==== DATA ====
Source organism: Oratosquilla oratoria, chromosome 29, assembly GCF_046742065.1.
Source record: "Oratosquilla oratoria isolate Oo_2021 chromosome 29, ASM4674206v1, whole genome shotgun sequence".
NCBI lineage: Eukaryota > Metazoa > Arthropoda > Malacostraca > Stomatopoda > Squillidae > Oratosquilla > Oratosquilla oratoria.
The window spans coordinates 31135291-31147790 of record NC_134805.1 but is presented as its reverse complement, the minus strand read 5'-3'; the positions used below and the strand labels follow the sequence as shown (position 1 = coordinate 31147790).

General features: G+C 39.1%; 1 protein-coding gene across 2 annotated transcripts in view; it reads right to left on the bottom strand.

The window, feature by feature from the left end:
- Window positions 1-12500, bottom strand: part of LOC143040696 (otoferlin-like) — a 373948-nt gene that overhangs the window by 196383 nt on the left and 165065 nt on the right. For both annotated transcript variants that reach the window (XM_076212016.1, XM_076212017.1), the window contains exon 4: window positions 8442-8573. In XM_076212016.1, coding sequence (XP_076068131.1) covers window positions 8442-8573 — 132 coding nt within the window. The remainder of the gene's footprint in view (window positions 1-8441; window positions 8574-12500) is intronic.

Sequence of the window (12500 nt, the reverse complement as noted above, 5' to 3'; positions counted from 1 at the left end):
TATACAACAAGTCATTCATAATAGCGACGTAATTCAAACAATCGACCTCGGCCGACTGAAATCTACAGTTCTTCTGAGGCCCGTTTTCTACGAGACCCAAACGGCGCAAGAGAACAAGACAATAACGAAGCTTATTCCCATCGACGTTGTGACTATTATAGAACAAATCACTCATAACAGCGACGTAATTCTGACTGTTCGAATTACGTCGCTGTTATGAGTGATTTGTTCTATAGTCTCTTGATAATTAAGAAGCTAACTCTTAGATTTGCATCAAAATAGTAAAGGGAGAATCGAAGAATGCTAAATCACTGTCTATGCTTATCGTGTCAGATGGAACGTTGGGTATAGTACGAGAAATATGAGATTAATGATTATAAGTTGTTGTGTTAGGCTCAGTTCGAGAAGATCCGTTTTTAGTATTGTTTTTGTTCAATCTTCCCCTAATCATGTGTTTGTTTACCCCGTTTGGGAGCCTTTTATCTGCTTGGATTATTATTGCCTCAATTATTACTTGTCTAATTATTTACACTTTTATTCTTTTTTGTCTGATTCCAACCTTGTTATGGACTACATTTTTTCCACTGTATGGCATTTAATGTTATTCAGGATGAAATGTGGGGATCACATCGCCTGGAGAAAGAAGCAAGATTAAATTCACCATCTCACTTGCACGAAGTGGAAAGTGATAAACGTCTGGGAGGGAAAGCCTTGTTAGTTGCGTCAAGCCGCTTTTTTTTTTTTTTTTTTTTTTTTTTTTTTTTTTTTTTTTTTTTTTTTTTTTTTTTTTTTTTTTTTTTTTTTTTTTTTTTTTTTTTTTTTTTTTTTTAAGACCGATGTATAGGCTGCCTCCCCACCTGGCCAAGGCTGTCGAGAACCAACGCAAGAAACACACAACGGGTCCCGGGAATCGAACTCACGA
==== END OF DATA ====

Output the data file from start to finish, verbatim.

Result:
Source organism: Oratosquilla oratoria, chromosome 29, assembly GCF_046742065.1.
Source record: "Oratosquilla oratoria isolate Oo_2021 chromosome 29, ASM4674206v1, whole genome shotgun sequence".
NCBI lineage: Eukaryota > Metazoa > Arthropoda > Malacostraca > Stomatopoda > Squillidae > Oratosquilla > Oratosquilla oratoria.
The window spans coordinates 31135291-31147790 of record NC_134805.1 but is presented as its reverse complement, the minus strand read 5'-3'; the positions used below and the strand labels follow the sequence as shown (position 1 = coordinate 31147790).

General features: G+C 39.1%; 1 protein-coding gene across 2 annotated transcripts in view; it reads right to left on the bottom strand.

The window, feature by feature from the left end:
- Window positions 1-12500, bottom strand: part of LOC143040696 (otoferlin-like) — a 373948-nt gene that overhangs the window by 196383 nt on the left and 165065 nt on the right. For both annotated transcript variants that reach the window (XM_076212016.1, XM_076212017.1), the window contains exon 4: window positions 8442-8573. In XM_076212016.1, coding sequence (XP_076068131.1) covers window positions 8442-8573 — 132 coding nt within the window. The remainder of the gene's footprint in view (window positions 1-8441; window positions 8574-12500) is intronic.

Sequence of the window (12500 nt, the reverse complement as noted above, 5' to 3'; positions counted from 1 at the left end):
TATACAACAAGTCATTCATAATAGCGACGTAATTCAAACAATCGACCTCGGCCGACTGAAATCTACAGTTCTTCTGAGGCCCGTTTTCTACGAGACCCAAACGGCGCAAGAGAACAAGACAATAACGAAGCTTATTCCCATCGACGTTGTGACTATTATAGAACAAATCACTCATAACAGCGACGTAATTCTGACTGTTCGAATTACGTCGCTGTTATGAGTGATTTGTTCTATAGTCTCTTGATAATTAAGAAGCTAACTCTTAGATTTGCATCAAAATAGTAAAGGGAGAATCGAAGAATGCTAAATCACTGTCTATGCTTATCGTGTCAGATGGAACGTTGGGTATAGTACGAGAAATATGAGATTAATGATTATAAGTTGTTGTGTTAGGCTCAGTTCGAGAAGATCCGTTTTTAGTATTGTTTTTGTTCAATCTTCCCCTAATCATGTGTTTGTTTACCCCGTTTGGGAGCCTTTTATCTGCTTGGATTATTATTGCCTCAATTATTACTTGTCTAATTATTTACACTTTTATTCTTTTTTGTCTGATTCCAACCTTGTTATGGACTACATTTTTTCCACTGTATGGCATTTAATGTTATTCAGGATGAAATGTGGGGATCACATCGCCTGGAGAAAGAAGCAAGATTAAATTCACCATCTCACTTGCACGAAGTGGAAAGTGATAAACGTCTGGGAGGGAAAGCCTTGTTAGTTGCGTCAAGCCGCTTTTTTTTTTTTTTTTTTTTTTTTTTTTTTTTTTTTTTTTTTTTTTTTTTTTTTTTTTTTTTTTTTTTTTTTTTTTTTTTTTTTTTTTTTTTTTTTTAAGACCGATGTATAGGCTGCCTCCCCACCTGGCCAAGGCTGTCGAGAACCAACGCAAGAAACACACAACGGGTCCCGGGAATCGAACTCACGA